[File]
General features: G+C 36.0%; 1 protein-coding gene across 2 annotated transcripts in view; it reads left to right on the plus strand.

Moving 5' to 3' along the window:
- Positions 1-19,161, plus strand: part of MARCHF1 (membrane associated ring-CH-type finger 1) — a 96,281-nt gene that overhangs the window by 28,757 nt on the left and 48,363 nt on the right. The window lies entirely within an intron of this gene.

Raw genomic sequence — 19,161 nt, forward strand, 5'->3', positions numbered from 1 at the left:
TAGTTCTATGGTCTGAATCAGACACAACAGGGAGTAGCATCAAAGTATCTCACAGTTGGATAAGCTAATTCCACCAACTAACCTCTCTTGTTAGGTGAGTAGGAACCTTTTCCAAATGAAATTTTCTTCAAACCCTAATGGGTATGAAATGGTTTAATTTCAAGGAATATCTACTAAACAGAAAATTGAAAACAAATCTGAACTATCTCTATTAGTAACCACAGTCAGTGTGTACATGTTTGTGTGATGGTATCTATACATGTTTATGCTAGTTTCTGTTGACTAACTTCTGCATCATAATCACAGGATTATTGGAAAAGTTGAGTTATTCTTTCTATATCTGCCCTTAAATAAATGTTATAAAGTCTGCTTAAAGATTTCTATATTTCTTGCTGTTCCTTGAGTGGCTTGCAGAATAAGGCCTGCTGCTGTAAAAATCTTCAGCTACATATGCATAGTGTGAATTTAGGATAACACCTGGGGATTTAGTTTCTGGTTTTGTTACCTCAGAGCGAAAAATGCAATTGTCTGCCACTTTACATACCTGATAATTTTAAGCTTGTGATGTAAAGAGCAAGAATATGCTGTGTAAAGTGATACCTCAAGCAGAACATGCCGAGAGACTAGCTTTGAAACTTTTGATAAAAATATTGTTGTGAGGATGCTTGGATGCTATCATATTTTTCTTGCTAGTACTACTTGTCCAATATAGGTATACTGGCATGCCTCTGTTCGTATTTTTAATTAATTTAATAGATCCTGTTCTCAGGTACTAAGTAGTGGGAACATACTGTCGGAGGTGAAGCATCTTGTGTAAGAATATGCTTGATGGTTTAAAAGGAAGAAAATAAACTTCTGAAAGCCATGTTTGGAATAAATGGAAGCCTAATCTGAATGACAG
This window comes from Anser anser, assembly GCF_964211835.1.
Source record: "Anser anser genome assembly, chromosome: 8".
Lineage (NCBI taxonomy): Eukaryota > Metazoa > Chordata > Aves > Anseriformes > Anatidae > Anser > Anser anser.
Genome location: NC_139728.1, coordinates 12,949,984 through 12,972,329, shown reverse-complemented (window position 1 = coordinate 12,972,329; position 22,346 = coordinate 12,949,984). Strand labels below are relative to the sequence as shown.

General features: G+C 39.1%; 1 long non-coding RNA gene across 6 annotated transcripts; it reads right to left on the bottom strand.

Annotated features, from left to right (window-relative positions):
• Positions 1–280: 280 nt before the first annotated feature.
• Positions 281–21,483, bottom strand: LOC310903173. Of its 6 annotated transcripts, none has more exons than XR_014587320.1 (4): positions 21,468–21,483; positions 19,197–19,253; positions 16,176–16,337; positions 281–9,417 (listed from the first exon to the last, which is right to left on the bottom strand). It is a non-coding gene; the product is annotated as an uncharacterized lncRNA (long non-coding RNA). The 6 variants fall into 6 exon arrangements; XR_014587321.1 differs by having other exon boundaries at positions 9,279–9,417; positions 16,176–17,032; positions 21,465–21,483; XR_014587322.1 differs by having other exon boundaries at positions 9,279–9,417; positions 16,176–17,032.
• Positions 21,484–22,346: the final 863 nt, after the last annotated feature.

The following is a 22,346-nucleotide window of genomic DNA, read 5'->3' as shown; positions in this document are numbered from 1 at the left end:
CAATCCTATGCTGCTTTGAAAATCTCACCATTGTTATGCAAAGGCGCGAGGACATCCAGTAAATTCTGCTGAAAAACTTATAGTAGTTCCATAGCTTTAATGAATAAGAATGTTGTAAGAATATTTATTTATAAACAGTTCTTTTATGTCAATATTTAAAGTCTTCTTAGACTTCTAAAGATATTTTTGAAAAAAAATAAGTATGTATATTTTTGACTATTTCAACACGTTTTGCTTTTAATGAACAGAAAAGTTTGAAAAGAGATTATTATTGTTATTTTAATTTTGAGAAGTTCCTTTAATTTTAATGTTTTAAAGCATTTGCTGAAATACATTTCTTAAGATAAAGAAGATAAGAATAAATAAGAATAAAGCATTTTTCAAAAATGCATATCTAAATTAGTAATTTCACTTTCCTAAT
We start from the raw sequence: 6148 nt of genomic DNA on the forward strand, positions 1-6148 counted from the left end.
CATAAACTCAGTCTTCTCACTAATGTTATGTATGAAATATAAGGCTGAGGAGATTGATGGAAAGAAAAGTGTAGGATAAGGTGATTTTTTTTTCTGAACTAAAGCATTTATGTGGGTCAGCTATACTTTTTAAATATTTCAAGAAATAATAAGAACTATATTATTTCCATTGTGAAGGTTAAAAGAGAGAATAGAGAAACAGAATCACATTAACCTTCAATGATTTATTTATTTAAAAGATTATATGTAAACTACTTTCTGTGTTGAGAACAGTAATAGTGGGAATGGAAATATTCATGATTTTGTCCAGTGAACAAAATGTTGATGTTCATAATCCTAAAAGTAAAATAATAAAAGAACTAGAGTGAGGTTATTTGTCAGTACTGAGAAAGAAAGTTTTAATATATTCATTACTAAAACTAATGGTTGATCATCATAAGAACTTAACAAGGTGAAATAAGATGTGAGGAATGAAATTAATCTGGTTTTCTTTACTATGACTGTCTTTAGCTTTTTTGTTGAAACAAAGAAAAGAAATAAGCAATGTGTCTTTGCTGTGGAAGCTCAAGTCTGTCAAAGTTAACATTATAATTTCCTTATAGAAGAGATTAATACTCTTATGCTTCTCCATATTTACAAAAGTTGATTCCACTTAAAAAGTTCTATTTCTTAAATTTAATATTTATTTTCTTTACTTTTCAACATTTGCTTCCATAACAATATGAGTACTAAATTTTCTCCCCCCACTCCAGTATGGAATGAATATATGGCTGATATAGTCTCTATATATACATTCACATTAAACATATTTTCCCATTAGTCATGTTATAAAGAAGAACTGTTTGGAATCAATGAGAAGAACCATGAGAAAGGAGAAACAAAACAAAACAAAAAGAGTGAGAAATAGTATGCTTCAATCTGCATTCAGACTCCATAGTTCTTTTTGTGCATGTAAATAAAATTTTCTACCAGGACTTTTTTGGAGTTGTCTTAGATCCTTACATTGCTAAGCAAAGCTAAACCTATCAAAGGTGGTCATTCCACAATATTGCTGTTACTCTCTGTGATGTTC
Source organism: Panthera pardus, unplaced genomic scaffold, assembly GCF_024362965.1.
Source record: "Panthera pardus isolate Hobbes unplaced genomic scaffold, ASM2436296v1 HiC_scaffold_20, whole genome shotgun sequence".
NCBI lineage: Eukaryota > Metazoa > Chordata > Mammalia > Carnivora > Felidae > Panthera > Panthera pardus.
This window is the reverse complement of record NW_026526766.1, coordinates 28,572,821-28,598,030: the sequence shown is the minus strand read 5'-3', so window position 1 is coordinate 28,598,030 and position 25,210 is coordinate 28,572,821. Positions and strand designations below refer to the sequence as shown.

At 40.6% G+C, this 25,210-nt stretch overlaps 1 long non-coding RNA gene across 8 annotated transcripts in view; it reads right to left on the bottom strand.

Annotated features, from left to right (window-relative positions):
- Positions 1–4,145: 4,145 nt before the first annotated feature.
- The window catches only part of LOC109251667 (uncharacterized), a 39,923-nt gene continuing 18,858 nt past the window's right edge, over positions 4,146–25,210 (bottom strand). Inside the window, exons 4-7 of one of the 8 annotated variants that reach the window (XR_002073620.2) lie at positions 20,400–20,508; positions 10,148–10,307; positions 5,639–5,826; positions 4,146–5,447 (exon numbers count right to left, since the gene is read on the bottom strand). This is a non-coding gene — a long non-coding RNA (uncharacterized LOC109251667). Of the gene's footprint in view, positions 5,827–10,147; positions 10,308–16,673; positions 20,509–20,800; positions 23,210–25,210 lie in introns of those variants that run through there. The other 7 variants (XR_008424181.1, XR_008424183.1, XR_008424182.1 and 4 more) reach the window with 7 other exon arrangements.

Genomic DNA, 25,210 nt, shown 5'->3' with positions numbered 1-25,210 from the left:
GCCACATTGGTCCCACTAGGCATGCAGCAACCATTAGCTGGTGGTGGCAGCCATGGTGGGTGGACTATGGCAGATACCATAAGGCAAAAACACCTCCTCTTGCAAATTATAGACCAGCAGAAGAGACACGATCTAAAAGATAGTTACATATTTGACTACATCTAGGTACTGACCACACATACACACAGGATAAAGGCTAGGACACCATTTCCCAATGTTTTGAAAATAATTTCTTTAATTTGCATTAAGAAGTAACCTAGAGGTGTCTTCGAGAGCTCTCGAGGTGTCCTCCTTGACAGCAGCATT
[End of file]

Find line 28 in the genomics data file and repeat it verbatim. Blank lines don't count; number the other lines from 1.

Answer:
GCCACATTGGTCCCACTAGGCATGCAGCAACCATTAGCTGGTGGTGGCAGCCATGGTGGGTGGACTATGGCAGATACCATAAGGCAAAAACACCTCCTCTTGCAAATTATAGACCAGCAGAAGAGACACGATCTAAAAGATAGTTACATATTTGACTACATCTAGGTACTGACCACACATACACACAGGATAAAGGCTAGGACACCATTTCCCAATGTTTTGAAAATAATTTCTTTAATTTGCATTAAGAAGTAACCTAGAGGTGTCTTCGAGAGCTCTCGAGGTGTCCTCCTTGACAGCAGCATT